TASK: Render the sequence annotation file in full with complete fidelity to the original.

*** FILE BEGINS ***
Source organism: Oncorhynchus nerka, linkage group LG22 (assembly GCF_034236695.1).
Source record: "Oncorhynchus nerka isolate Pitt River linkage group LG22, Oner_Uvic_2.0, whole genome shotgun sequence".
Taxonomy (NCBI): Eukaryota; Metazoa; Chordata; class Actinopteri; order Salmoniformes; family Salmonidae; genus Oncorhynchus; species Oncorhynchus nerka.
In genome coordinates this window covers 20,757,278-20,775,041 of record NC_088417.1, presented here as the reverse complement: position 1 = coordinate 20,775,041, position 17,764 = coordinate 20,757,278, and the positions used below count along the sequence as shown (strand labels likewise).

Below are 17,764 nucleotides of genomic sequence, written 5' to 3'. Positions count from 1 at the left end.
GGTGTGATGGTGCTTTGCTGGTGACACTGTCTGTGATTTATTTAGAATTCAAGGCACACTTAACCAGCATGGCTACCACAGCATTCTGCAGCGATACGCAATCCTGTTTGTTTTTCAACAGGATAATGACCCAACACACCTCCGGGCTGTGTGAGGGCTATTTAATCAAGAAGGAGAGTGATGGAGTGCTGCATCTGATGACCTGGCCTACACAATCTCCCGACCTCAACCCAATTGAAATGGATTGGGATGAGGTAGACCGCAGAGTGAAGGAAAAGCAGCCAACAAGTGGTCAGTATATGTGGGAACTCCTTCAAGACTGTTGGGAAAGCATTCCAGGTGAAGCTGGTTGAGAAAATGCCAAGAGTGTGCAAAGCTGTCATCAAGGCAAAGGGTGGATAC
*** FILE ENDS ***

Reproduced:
Source organism: Oncorhynchus nerka, linkage group LG22 (assembly GCF_034236695.1).
Source record: "Oncorhynchus nerka isolate Pitt River linkage group LG22, Oner_Uvic_2.0, whole genome shotgun sequence".
Taxonomy (NCBI): Eukaryota; Metazoa; Chordata; class Actinopteri; order Salmoniformes; family Salmonidae; genus Oncorhynchus; species Oncorhynchus nerka.
In genome coordinates this window covers 20,757,278-20,775,041 of record NC_088417.1, presented here as the reverse complement: position 1 = coordinate 20,775,041, position 17,764 = coordinate 20,757,278, and the positions used below count along the sequence as shown (strand labels likewise).

Below are 17,764 nucleotides of genomic sequence, written 5' to 3'. Positions count from 1 at the left end.
GGTGTGATGGTGCTTTGCTGGTGACACTGTCTGTGATTTATTTAGAATTCAAGGCACACTTAACCAGCATGGCTACCACAGCATTCTGCAGCGATACGCAATCCTGTTTGTTTTTCAACAGGATAATGACCCAACACACCTCCGGGCTGTGTGAGGGCTATTTAATCAAGAAGGAGAGTGATGGAGTGCTGCATCTGATGACCTGGCCTACACAATCTCCCGACCTCAACCCAATTGAAATGGATTGGGATGAGGTAGACCGCAGAGTGAAGGAAAAGCAGCCAACAAGTGGTCAGTATATGTGGGAACTCCTTCAAGACTGTTGGGAAAGCATTCCAGGTGAAGCTGGTTGAGAAAATGCCAAGAGTGTGCAAAGCTGTCATCAAGGCAAAGGGTGGATAC